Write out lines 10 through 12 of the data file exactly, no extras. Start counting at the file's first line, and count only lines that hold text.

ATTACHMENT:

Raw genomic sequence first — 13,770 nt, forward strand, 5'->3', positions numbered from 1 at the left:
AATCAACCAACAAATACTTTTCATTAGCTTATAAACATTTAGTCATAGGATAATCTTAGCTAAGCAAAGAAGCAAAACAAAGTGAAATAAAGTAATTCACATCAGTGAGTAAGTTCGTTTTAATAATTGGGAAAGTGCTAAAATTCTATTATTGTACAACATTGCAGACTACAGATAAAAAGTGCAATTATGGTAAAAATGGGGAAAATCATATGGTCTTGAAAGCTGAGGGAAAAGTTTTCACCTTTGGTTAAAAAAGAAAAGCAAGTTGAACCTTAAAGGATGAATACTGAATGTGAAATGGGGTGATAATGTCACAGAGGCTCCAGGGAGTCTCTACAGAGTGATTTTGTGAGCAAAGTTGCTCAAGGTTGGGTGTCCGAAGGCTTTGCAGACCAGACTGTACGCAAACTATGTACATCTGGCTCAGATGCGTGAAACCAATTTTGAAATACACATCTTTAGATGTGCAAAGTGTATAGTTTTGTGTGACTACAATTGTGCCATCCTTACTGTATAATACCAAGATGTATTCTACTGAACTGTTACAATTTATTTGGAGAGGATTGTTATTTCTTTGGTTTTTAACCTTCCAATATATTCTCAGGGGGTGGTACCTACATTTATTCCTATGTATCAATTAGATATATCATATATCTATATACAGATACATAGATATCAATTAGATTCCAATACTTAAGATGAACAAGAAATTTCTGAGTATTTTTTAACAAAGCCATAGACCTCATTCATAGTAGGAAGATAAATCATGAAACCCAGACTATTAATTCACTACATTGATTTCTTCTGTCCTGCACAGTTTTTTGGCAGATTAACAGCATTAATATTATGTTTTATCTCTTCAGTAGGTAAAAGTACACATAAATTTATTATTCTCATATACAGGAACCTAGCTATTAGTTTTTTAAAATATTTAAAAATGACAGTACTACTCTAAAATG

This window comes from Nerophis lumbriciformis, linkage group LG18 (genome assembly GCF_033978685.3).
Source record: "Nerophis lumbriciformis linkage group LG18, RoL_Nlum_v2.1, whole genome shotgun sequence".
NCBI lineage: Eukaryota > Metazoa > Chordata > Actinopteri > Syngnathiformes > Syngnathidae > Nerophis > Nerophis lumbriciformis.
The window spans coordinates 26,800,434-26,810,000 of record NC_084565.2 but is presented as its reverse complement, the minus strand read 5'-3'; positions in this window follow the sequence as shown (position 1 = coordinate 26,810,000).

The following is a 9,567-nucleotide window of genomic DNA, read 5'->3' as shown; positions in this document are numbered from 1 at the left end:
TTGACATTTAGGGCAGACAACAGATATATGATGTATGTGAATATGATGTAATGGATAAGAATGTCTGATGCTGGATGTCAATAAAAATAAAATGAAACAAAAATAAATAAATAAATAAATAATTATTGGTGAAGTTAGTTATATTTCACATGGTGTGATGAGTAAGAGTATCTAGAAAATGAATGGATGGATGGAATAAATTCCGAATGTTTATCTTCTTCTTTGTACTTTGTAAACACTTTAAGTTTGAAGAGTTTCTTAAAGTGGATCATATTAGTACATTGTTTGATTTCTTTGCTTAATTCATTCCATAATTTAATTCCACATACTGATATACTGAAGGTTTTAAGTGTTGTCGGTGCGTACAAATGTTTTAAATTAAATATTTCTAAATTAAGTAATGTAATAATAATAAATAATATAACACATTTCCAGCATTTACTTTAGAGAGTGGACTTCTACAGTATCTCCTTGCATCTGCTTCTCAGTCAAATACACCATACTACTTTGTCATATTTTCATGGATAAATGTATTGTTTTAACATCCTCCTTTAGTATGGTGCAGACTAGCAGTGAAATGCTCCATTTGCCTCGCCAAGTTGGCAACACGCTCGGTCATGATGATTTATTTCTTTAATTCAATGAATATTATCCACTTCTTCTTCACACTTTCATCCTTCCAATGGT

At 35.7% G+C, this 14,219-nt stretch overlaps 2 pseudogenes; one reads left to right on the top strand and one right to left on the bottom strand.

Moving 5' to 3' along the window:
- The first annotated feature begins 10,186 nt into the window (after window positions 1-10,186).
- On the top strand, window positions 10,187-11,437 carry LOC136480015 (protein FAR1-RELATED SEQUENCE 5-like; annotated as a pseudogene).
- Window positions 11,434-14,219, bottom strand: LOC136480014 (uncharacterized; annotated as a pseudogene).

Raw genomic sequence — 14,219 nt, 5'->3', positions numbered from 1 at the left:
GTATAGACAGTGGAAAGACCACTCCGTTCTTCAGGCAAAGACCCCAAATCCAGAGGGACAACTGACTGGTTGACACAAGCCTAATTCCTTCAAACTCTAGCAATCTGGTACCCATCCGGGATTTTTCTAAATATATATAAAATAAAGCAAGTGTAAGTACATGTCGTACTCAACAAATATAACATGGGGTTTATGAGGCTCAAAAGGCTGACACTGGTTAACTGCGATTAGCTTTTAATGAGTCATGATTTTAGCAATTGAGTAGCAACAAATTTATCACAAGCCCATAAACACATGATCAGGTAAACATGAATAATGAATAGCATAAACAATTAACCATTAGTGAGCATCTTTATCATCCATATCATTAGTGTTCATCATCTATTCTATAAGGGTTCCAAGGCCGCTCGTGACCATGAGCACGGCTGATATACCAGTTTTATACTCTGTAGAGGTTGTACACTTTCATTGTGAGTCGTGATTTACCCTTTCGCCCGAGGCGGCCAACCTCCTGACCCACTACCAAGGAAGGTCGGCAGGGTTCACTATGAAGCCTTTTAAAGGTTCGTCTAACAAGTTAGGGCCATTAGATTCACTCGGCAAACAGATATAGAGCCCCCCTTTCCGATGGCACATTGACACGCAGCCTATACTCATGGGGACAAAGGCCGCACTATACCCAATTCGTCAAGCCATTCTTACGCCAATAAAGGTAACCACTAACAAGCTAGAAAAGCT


Moving 5' to 3' along the window:
- The first annotated feature begins 10,186 nt into the window (after window positions 1-10,186).
- On the top strand, window positions 10,187-11,437 carry LOC136480015 (protein FAR1-RELATED SEQUENCE 5-like; annotated as a pseudogene).